2. Extend your top leg straight and flex your foot (pull your toes toward your knee).
  3. Rotate your entire leg in your hip socket like a broomstick on its end. Rotate from the hip as far as you can, first pointing your toes up to the ceiling and then down to the floor. Don’t roll your hips back and forth; they should be stacked and locked in place.

Glute Step-Ups

People often push from their downhill foot and quads, especially on hills, which tends to close off the front of their bodies and lead to overly tight hip flexors and chest muscles. Extending your spine, hinging at your hips, and activating your glutes will create more power and allow better alignment during movement.

Reps: Alternate 8 to 10 each side

Sets: 2 to 3 (Start without weight and work up to pack weight with either dumbbells or an increasingly loaded backpack.)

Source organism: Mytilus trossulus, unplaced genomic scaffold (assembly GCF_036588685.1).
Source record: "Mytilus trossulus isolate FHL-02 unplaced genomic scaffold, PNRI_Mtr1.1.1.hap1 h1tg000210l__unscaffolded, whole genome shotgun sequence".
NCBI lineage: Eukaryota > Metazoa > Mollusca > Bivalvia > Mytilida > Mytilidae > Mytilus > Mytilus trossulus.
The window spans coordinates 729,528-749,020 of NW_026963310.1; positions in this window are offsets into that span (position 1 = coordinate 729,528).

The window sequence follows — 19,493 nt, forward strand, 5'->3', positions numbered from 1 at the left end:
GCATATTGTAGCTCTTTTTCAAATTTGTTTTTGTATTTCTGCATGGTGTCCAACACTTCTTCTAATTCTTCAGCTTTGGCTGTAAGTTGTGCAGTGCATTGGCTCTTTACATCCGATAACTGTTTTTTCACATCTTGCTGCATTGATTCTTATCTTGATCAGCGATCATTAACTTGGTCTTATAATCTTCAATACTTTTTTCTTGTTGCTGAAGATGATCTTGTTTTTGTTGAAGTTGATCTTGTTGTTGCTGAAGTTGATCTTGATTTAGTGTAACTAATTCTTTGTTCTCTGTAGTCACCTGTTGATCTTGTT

1. Place one foot on a 6- to 12-inch-high step.
  2. Shift your weight forward, press your heel down, and pull back slightly—you should feel a tug in your glutes.
  3. On an exhale, continue to contract your glutes to “pull” yourself up onto the step and come up to full balance. Do not push off the floor with your other foot. It should feel like coming up from a single-leg squat and be pretty difficult. Keep your knee in line with your second and third toes as you stand up, and make sure your foot points forward and doesn’t turn out.
  4. Return both feet to the floor slowly and alternate your leading leg with each step.

Cobras

You need strong spine-stabilizing muscles to maintain good alignment. Try this traditional exercise with a twist that further reduces injury risk.

Reps: 10 to 12

Sets: 2 to 3 (Start without weight and gradually work up to two 5- to 8-pound dumbbells over the course of a month.)

  1. Lie on your stomach with your hands by your sides, palms face-down.
  2. Tuck your toes under and actively press them into the floor for the whole set. You should feel your glutes and lower back activate. This will ensure your back is fully engaged and prevent any harmful strain in your lower spine.